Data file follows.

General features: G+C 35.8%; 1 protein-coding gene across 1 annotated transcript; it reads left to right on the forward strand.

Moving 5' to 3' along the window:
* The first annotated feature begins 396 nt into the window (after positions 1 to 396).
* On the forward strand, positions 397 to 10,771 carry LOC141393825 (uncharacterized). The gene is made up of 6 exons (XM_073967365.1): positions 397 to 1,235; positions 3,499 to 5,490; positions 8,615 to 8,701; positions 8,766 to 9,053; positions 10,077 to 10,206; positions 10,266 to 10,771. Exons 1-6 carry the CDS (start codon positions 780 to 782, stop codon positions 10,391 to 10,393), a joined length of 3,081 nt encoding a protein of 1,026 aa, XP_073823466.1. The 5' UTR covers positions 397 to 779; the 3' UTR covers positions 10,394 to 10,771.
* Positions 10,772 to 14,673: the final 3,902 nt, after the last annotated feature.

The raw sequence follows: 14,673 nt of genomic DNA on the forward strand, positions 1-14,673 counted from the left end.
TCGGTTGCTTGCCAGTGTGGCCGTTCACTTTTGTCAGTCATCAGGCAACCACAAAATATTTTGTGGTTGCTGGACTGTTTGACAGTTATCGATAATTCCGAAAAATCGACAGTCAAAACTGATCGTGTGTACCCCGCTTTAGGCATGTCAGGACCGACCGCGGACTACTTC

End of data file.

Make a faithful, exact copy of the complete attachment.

General features: G+C 35.8%; 1 protein-coding gene across 1 annotated transcript; it reads left to right on the forward strand.

Moving 5' to 3' along the window:
* The first annotated feature begins 396 nt into the window (after positions 1 to 396).
* On the forward strand, positions 397 to 10,771 carry LOC141393825 (uncharacterized). The gene is made up of 6 exons (XM_073967365.1): positions 397 to 1,235; positions 3,499 to 5,490; positions 8,615 to 8,701; positions 8,766 to 9,053; positions 10,077 to 10,206; positions 10,266 to 10,771. Exons 1-6 carry the CDS (start codon positions 780 to 782, stop codon positions 10,391 to 10,393), a joined length of 3,081 nt encoding a protein of 1,026 aa, XP_073823466.1. The 5' UTR covers positions 397 to 779; the 3' UTR covers positions 10,394 to 10,771.
* Positions 10,772 to 14,673: the final 3,902 nt, after the last annotated feature.

The raw sequence follows: 14,673 nt of genomic DNA on the forward strand, positions 1-14,673 counted from the left end.
TCGGTTGCTTGCCAGTGTGGCCGTTCACTTTTGTCAGTCATCAGGCAACCACAAAATATTTTGTGGTTGCTGGACTGTTTGACAGTTATCGATAATTCCGAAAAATCGACAGTCAAAACTGATCGTGTGTACCCCGCTTTAGGCATGTCAGGACCGACCGCGGACTACTTC